Page images

teachers did not furnish them with the instruments and materials of thought accumulated by the ages, but sent them into the world lacking many of the weapons by which life's battles are fought and won.


In close connection with the abuse of literary degrees, is the kindred tendency to graduate pupils upon the completion of all sorts of courses, and to give them diplomas in recognition thereof. A bureau has even been organized to furnish questions to school officers, and to bestow certificates that look like diplomas, upon those who are willing to pay the fees, and to take the examination. The temptation for teachers and superintendents to adopt expedients of this kind, lies in the fact that a diploma has its chief value for the undergraduate. It sets up a goal upon which he may fix his eye, toward which he may work with unflinching perseverance, and for the attainment of which he may be willing to remain at school a year or two longer. But, after it ceases to exert its influence as a motive to sustained effort, it is apt to prove a snare and a curse. It often leads the so-called graduate and his parents to believe that his education is complete, and thus puts an end to all further growth and study. Graduating exercises in the grammar grade may cause a pupil to be satisfied with that course, who might otherwise aspire to go through the high school and the college. In like manner, the high school and the college may aspire to be finishing schools, instead of pointing the brightest minds to snbsequent courses of study and reading. In fact, it may be laid down as a universal proposition, that any institution whose teaching fails to aspire a thirst for further educational advantages, is a dismal failure, and sadly needs a thorough reorganization, as well as the infusion of a different spirit.


In 1892, the number of schools in which text-books were supplied free of cost to the pupils was 2,481. The Act

of May 18, 1893, makes it obligatory upon school directors and controllers to purchase, out of the school fund of the district, text books and other school supplies needed, in addition to those at present in use in the hands of the pupils, or

owned by the district. No legislation has, for years, so thoroughly shaken up the entire school system. The competition between the book firms proved a severe test for the integrity of their agents and the directors with whom they were dealing. To their praise be it said, no scandals or crooked dealings. have come to the notice of the Department; but, after the orders were placed, many of the publishers could not furnish the books rapidly enough, hence many of the schools were somewhat embarrassed at the opening of the current school year. The beneficent results of the Free Text Book Act are visible in many of the larger towns and cities. So far as has been ascertained at the present writing, the attendance has greatly increased, especially in the upper grades. The children will no longer be kept from studying certain branches through a lack of the necessary books; nor will the boys be kept out of school, as they reach the advanced grades, because the parents are unable to purchase the text-books. The care of the books will inspire respect for public property, while the danger of infection, which some feared from soiled books, has been largely overcome by the use of paper covers, which can be cast aside and replaced by a fresh cover when a book passes into new hands. The system has not failed, except in schools whose teachers lack disciplinary power.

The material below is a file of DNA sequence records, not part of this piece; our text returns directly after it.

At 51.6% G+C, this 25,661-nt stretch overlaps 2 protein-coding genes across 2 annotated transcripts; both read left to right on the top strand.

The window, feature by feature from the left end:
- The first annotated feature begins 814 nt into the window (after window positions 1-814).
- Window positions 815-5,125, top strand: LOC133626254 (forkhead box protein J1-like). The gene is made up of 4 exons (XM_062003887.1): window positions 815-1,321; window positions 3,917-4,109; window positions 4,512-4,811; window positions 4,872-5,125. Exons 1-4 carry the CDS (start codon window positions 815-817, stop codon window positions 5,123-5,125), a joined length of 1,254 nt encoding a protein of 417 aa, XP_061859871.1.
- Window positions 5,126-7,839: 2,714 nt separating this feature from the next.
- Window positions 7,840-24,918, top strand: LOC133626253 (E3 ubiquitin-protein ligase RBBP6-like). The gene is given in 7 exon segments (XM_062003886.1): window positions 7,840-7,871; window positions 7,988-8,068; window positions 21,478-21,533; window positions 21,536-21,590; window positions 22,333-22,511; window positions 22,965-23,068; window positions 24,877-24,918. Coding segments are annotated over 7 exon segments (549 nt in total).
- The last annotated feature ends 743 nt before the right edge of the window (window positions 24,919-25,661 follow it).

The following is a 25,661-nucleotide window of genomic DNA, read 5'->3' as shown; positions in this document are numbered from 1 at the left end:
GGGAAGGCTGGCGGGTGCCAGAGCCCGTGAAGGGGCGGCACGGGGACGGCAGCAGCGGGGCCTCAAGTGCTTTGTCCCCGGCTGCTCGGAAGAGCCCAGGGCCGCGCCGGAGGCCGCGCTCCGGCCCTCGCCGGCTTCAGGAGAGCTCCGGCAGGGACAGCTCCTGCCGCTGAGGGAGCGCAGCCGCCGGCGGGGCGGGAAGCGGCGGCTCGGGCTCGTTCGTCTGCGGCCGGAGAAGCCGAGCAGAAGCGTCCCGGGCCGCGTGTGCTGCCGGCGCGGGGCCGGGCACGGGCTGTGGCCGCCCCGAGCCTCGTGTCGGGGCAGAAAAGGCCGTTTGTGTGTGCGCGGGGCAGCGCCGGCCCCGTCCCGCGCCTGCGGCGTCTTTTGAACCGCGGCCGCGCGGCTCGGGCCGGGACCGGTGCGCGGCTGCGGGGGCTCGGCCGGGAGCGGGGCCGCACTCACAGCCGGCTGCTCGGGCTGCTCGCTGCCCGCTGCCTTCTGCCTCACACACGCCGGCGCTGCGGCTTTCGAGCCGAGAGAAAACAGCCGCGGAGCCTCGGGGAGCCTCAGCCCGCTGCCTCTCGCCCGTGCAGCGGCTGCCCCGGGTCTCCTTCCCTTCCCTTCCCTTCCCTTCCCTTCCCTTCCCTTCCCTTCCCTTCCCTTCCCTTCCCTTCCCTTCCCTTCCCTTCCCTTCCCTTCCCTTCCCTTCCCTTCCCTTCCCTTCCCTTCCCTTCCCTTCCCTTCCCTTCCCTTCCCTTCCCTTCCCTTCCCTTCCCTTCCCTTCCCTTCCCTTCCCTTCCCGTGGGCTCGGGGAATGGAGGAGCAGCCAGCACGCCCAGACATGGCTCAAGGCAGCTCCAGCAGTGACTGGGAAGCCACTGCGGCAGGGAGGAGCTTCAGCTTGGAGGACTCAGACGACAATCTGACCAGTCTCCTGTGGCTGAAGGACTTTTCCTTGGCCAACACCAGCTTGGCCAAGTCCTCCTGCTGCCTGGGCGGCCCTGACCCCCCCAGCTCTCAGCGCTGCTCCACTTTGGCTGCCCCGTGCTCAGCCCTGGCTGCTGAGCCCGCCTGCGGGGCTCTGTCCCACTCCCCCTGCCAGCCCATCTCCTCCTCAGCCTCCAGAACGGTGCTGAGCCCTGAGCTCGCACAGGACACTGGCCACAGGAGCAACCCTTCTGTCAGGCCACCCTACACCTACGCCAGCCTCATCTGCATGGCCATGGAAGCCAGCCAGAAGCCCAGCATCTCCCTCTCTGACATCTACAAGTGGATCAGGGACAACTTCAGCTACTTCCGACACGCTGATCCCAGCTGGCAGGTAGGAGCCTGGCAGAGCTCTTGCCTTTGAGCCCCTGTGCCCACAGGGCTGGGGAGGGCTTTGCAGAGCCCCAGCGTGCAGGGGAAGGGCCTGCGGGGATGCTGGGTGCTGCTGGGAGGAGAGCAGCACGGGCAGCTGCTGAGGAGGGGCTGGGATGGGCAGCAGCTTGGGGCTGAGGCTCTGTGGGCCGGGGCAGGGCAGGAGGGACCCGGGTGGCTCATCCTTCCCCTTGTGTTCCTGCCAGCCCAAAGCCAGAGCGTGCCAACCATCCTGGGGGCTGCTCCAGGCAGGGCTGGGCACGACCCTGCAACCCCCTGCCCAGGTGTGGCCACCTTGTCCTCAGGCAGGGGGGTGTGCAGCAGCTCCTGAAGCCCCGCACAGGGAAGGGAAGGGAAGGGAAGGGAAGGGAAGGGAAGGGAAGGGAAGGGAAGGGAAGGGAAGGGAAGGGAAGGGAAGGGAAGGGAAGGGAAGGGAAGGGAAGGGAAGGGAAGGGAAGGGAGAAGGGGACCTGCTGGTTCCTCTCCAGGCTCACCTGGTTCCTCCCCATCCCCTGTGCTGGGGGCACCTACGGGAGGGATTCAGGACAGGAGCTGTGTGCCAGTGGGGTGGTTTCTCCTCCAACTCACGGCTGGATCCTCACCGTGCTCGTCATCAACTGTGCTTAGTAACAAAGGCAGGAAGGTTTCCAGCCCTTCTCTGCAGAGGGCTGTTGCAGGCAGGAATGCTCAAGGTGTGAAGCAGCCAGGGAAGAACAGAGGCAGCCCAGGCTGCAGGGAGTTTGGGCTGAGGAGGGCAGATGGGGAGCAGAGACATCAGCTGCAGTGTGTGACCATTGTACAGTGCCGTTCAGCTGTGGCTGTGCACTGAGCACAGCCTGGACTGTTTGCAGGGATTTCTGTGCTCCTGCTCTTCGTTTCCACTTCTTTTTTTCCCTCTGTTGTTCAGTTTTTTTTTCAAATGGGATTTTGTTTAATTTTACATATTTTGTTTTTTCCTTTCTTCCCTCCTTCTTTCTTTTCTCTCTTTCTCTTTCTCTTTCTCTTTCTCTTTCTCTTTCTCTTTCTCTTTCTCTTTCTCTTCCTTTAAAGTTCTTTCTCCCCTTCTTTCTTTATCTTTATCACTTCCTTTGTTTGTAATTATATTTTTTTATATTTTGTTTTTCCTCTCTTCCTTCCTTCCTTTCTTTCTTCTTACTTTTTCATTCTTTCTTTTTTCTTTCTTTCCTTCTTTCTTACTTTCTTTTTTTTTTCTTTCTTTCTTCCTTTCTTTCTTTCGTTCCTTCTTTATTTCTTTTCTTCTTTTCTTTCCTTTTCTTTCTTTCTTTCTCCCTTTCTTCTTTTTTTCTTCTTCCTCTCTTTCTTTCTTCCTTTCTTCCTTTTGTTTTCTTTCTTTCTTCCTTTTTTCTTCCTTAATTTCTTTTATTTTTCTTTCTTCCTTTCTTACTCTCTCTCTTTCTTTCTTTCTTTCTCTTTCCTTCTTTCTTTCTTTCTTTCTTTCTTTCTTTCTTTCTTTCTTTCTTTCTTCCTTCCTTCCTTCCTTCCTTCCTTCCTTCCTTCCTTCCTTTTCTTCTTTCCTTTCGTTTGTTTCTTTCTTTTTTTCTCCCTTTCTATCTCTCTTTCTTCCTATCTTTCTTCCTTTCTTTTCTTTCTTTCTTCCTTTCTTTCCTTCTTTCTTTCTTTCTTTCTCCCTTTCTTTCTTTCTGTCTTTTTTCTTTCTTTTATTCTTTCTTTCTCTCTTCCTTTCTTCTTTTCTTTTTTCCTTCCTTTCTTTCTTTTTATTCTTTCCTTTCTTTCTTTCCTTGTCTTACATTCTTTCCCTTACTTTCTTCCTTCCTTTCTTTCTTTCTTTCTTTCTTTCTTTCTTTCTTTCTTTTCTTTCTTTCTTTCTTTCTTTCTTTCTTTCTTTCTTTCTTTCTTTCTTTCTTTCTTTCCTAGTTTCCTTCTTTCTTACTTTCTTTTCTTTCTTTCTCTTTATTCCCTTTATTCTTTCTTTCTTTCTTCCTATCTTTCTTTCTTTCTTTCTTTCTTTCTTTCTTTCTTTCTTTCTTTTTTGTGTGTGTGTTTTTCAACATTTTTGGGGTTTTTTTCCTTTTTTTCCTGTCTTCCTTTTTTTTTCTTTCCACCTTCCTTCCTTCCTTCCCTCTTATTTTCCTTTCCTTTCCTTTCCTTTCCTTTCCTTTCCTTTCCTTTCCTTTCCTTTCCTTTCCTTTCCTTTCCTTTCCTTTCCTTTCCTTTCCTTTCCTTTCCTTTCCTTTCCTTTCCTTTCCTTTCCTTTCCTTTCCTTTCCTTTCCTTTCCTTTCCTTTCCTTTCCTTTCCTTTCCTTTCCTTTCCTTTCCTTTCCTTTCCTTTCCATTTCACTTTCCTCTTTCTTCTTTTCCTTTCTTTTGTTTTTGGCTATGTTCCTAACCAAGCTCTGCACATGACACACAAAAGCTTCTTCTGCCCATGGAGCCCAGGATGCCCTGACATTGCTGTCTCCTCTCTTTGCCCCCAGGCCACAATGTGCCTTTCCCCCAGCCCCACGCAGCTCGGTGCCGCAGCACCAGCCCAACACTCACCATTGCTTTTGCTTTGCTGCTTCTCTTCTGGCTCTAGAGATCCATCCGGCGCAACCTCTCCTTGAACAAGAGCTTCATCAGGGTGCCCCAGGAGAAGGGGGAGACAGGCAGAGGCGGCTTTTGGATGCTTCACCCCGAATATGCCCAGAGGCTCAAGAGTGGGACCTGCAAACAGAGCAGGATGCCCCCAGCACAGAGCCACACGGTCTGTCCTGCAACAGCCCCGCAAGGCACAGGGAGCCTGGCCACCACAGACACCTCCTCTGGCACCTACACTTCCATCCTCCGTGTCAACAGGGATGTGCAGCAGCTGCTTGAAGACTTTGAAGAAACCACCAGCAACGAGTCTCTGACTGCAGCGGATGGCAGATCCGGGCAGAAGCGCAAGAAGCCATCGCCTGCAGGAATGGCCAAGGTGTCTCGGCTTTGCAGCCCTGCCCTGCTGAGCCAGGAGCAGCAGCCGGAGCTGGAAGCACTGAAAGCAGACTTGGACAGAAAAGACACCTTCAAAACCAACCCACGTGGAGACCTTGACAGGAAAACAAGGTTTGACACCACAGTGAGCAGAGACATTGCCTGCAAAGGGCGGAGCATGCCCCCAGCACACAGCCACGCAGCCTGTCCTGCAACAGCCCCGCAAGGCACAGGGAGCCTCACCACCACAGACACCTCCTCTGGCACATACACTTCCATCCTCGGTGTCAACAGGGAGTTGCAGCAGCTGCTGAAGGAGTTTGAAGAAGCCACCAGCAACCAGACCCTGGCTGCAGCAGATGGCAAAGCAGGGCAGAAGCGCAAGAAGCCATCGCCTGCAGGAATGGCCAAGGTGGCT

The free text-book law is a step towards the solution of the most momentous problem now before the people of Pennsylvania. Our industrial life attracts immigrants from foreign countries in countless numbers. Their children must be assimilated by our social and civil life, or they may drift into the criminal classes.

A compulsory law might reach some of these children, but it would be far from solving the problem. In very many cases it would cause the parents to proclaim themselves and their children paupers, thus reviving the odious distinction. that was abolished with the introduction of the common school system. As long as there are more children than school seats in our growing centres of population; as long as there are children to whom no school house is accessible during the inclement winter months; as long as there are miners confronted by the alternative of sending their children to the coal breakers and giving them enough to eat, or of sending them to school and giving


them a warm place to sit in with less to, eat; as long as there are children who do not have garments fit to wear to school; as long as the struggle for bread forces. parents to adopt all sorts of expedients for the sake of securing employment for themselves and their children; so long something more is needed to bring all the children to school than a compulsory law upon the statute-book. Missionary effort is necessary on the part of teachers, directors and citizens in order that the causes for non-attendance may be quietly ascertained, and unostentatiously moved. The patriotic organizations, whose zeal has unfurled the Stars and Stripes before the eyes of children all over the land, can here find a field of effort worthy of their highest patriotism and their noblest aspirations. As our population increases, a compulsory law may ultimately become an absolute necessity; but, before an efficient and adequate statute can be framed and enforced, public sentiment must be prepared for it by a school census, showing how many children of the proper age are out of school, and what obstacles must be removed in order to secure their regular attendance.